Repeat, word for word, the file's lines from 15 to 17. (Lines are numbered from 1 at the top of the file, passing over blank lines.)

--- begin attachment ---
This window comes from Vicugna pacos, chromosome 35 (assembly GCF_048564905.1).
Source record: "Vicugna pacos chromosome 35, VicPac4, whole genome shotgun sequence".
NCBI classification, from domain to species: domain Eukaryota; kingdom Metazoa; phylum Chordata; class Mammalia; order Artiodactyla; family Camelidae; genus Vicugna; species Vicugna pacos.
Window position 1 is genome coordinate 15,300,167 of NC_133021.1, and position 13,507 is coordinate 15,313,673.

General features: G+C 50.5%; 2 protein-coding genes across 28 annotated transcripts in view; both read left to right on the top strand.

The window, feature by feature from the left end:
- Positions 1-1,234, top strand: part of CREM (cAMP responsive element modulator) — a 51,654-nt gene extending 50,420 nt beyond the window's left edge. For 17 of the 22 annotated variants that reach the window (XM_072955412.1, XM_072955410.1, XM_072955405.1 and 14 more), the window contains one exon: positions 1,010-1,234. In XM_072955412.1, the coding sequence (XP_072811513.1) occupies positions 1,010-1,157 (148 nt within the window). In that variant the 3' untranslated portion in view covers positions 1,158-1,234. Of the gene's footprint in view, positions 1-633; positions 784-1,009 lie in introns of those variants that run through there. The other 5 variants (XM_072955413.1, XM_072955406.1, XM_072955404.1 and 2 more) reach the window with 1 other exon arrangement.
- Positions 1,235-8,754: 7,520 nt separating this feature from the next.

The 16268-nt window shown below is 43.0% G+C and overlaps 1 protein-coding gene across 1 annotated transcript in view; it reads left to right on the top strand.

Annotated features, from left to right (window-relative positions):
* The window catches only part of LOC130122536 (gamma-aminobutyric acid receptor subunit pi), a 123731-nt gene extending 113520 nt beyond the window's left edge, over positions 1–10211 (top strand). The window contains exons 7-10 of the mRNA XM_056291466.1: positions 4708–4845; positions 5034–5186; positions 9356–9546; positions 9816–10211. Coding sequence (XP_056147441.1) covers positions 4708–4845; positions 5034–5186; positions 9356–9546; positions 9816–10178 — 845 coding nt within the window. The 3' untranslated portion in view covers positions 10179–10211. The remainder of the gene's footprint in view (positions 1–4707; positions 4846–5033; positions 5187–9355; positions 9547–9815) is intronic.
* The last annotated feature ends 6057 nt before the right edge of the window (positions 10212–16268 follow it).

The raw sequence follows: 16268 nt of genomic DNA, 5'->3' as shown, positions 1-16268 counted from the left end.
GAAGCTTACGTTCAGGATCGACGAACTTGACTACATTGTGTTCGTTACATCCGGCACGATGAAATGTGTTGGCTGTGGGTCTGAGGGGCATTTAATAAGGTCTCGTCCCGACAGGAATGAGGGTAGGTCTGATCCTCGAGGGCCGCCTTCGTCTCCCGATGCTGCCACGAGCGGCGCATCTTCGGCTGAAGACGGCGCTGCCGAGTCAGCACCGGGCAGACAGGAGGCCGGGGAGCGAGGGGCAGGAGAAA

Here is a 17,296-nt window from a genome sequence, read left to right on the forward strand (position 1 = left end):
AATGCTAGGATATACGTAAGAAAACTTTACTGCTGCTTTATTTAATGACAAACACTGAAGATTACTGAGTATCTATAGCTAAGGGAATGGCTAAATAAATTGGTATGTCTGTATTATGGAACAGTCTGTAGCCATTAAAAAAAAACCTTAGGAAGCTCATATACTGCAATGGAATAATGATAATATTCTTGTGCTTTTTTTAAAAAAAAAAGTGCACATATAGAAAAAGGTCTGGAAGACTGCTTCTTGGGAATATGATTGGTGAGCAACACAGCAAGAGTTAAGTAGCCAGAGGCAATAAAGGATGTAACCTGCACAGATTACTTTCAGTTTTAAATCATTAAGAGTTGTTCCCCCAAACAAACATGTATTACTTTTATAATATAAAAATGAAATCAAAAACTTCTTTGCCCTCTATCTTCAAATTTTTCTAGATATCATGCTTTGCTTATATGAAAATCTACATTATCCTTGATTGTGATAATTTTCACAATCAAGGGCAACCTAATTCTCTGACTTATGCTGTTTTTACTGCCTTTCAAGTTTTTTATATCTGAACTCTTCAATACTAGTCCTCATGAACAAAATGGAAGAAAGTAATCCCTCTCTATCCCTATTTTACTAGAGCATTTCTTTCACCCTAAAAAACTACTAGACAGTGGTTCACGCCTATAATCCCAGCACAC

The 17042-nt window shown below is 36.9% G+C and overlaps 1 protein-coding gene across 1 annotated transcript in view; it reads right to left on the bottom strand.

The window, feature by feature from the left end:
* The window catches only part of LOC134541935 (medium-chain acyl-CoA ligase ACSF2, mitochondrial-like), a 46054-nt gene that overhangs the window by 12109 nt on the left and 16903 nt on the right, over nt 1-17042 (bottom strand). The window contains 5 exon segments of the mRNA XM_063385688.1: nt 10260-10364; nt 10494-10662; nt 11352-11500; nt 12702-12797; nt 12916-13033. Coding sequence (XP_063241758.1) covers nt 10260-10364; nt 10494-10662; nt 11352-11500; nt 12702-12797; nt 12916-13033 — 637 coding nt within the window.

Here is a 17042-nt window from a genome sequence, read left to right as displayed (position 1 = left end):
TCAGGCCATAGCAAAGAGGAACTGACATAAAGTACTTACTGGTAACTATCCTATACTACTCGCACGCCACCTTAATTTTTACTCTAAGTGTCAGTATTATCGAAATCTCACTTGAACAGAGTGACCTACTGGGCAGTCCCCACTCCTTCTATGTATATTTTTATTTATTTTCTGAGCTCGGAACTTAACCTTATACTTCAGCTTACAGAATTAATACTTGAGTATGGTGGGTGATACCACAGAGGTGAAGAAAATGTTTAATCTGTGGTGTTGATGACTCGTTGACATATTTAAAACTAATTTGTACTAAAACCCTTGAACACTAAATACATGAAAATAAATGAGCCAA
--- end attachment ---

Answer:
Here is a 17,296-nt window from a genome sequence, read left to right on the forward strand (position 1 = left end):
AATGCTAGGATATACGTAAGAAAACTTTACTGCTGCTTTATTTAATGACAAACACTGAAGATTACTGAGTATCTATAGCTAAGGGAATGGCTAAATAAATTGGTATGTCTGTATTATGGAACAGTCTGTAGCCATTAAAAAAAAACCTTAGGAAGCTCATATACTGCAATGGAATAATGATAATATTCTTGTGCTTTTTTTAAAAAAAAAAGTGCACATATAGAAAAAGGTCTGGAAGACTGCTTCTTGGGAATATGATTGGTGAGCAACACAGCAAGAGTTAAGTAGCCAGAGGCAATAAAGGATGTAACCTGCACAGATTACTTTCAGTTTTAAATCATTAAGAGTTGTTCCCCCAAACAAACATGTATTACTTTTATAATATAAAAATGAAATCAAAAACTTCTTTGCCCTCTATCTTCAAATTTTTCTAGATATCATGCTTTGCTTATATGAAAATCTACATTATCCTTGATTGTGATAATTTTCACAATCAAGGGCAACCTAATTCTCTGACTTATGCTGTTTTTACTGCCTTTCAAGTTTTTTATATCTGAACTCTTCAATACTAGTCCTCATGAACAAAATGGAAGAAAGTAATCCCTCTCTATCCCTATTTTACTAGAGCATTTCTTTCACCCTAAAAAACTACTAGACAGTGGTTCACGCCTATAATCCCAGCACAC

The 17042-nt window shown below is 36.9% G+C and overlaps 1 protein-coding gene across 1 annotated transcript in view; it reads right to left on the bottom strand.